3. It has indeed been confirmed that Postal 3 will be released for Linux and the Mac http://www.omgpcgames.com/content/view/45/37/ and it uses Vavle’s Source Engine. It is thus certain that a Source-based game will be available for Linux in 2009. The question is whether ‘Running With Scissors’ are doing this ‘port’ on their own back or whether indeed Valve is providing an OpenGL/Unix/SDL interface for their Source Engine. Certainly, the latter case would be more efficient as many more games could benefit from this additional interface. The predecessor (GoldSrc Engine http://en.wikipedia.org/wiki/GoldSrc) already had an OpenGL render interface.
                              Maybe ‘Running with Scissors’ are contributing to the development of the OpenGL interface and thus got a special deal? They said they do a lot of custom coding. We will certainly find out in 2009.

                              4. OpenGL headers are included in the Source SDK but this might be some remains from the old GoldSrc Engine? I have noticed that the steam overlay interface is loading OpenGL and DirectX libraries. I found this info in the GameOverlayRenderer.dll.log file.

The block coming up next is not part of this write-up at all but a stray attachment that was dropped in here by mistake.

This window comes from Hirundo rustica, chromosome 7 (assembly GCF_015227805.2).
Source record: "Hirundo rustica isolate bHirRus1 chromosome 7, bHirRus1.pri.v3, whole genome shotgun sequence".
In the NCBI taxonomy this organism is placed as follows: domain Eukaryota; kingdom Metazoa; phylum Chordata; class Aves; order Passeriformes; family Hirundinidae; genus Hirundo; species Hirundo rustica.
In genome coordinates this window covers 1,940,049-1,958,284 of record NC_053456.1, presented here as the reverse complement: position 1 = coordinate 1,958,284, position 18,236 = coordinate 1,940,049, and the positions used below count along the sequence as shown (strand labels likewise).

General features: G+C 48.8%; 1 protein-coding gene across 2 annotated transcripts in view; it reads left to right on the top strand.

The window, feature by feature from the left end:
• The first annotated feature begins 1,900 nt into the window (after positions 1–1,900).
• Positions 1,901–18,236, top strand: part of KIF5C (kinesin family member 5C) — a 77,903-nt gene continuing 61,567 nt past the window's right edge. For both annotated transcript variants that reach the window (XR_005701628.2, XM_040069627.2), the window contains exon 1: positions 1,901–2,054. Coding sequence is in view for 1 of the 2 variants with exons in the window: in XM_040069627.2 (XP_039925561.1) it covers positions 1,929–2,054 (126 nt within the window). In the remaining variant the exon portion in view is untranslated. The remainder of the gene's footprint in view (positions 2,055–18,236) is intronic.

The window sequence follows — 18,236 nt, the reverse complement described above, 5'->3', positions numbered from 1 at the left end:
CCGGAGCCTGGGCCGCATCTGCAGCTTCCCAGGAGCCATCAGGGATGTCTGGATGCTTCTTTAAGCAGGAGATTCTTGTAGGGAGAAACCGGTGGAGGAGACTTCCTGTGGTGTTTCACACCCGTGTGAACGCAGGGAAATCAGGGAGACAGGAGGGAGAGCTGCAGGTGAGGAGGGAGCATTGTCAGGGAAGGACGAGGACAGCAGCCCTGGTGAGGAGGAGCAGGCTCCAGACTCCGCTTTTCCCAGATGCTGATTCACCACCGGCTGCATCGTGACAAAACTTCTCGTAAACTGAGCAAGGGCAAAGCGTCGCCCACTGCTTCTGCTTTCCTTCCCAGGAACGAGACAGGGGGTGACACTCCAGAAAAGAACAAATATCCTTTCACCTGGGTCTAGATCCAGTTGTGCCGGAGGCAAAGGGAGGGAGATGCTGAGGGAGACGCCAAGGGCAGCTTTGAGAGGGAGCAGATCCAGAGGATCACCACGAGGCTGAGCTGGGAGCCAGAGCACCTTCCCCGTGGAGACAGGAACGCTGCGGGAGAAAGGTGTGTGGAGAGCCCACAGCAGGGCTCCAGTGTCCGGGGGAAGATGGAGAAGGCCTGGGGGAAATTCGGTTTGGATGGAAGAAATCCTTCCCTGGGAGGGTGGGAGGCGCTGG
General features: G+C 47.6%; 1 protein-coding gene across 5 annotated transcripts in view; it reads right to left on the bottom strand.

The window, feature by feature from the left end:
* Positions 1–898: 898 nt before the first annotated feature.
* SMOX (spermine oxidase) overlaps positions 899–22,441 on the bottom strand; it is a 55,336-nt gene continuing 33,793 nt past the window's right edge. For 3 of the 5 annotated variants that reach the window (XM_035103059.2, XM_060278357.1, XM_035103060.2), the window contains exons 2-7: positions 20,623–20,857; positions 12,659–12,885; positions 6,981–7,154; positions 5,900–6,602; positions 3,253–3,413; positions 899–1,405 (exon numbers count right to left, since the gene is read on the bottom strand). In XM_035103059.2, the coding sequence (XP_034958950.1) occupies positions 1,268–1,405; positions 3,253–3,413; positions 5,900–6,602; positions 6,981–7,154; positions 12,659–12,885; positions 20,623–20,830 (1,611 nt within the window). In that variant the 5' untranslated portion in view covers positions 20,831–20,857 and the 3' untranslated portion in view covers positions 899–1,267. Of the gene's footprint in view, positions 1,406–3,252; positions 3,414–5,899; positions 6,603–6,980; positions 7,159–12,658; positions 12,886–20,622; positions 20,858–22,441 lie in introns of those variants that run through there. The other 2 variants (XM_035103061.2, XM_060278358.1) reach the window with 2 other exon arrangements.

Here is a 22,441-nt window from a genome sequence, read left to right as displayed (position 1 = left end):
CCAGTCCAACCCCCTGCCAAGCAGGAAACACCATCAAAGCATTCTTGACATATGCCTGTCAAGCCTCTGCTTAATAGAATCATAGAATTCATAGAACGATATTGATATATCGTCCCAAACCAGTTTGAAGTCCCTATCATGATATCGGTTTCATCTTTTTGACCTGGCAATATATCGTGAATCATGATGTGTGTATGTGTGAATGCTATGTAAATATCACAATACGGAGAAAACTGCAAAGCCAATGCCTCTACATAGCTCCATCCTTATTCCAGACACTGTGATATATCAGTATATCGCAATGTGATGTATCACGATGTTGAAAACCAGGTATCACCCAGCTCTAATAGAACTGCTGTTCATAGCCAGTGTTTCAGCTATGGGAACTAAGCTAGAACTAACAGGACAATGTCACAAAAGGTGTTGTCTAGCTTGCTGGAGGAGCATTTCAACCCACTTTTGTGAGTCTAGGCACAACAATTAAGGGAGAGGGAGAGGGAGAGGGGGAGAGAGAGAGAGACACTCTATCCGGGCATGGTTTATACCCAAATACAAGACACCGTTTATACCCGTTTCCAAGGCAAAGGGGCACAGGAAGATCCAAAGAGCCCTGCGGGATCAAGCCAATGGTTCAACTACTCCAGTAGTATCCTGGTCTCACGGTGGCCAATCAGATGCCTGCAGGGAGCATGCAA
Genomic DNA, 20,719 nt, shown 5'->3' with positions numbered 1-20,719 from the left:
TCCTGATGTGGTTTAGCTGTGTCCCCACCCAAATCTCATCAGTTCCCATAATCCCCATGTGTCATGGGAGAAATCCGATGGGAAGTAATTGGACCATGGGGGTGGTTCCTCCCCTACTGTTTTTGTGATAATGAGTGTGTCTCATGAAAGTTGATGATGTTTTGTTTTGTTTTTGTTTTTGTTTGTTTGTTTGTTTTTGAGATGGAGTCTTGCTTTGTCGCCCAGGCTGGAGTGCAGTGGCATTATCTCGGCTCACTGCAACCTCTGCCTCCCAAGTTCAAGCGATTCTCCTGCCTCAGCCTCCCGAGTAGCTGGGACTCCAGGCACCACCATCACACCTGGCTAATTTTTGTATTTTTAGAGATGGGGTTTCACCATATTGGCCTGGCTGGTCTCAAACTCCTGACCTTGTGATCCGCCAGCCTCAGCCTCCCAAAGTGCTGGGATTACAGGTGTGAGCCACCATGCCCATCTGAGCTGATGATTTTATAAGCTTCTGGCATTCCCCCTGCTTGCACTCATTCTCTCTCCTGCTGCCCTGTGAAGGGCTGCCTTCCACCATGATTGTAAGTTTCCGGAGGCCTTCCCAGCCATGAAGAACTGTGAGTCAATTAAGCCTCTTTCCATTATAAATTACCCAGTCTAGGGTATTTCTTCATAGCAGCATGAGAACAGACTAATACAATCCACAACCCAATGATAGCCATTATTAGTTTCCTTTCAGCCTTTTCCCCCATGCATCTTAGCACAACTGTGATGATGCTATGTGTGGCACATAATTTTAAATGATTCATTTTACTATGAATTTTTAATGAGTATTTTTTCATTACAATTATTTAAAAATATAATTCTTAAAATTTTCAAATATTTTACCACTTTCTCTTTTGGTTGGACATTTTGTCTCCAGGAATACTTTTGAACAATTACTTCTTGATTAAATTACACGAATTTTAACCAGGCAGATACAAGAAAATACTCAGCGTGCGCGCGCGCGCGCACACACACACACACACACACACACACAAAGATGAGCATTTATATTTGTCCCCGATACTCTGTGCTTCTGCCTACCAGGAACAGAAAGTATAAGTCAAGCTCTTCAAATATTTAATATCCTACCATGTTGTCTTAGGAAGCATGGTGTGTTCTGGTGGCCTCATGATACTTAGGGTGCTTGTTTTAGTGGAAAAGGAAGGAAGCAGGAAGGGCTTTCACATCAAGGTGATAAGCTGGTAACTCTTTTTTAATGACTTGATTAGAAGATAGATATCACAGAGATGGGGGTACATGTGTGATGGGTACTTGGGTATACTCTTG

Sat Nov 29 15:10:11 2008 UTC - Game is using opengl32.dll... hooking.
                              Sat Nov 29 15:10:11 2008 UTC - Game is using D3D9, preparing to hook.
                              Sat Nov 29 15:10:11 2008 UTC - hookDirect3DCreate9 called

                              Interestingly, if run under Wine, only the opengl32.dll library is loaded.

                              Comment


                              • #75
                                Originally posted by hobbs27 View Post
                                Interestingly, if run under Wine, only the opengl32.dll library is loaded.
                                Will be interesting to see competition heat up further between DX and OGL once Gallium3D DX/OGL drivers are adopted in Linux, though perhaps these APIs won't be needed once GPU/CPUs are fully programmable?

                                Comment

                                Working...
                                X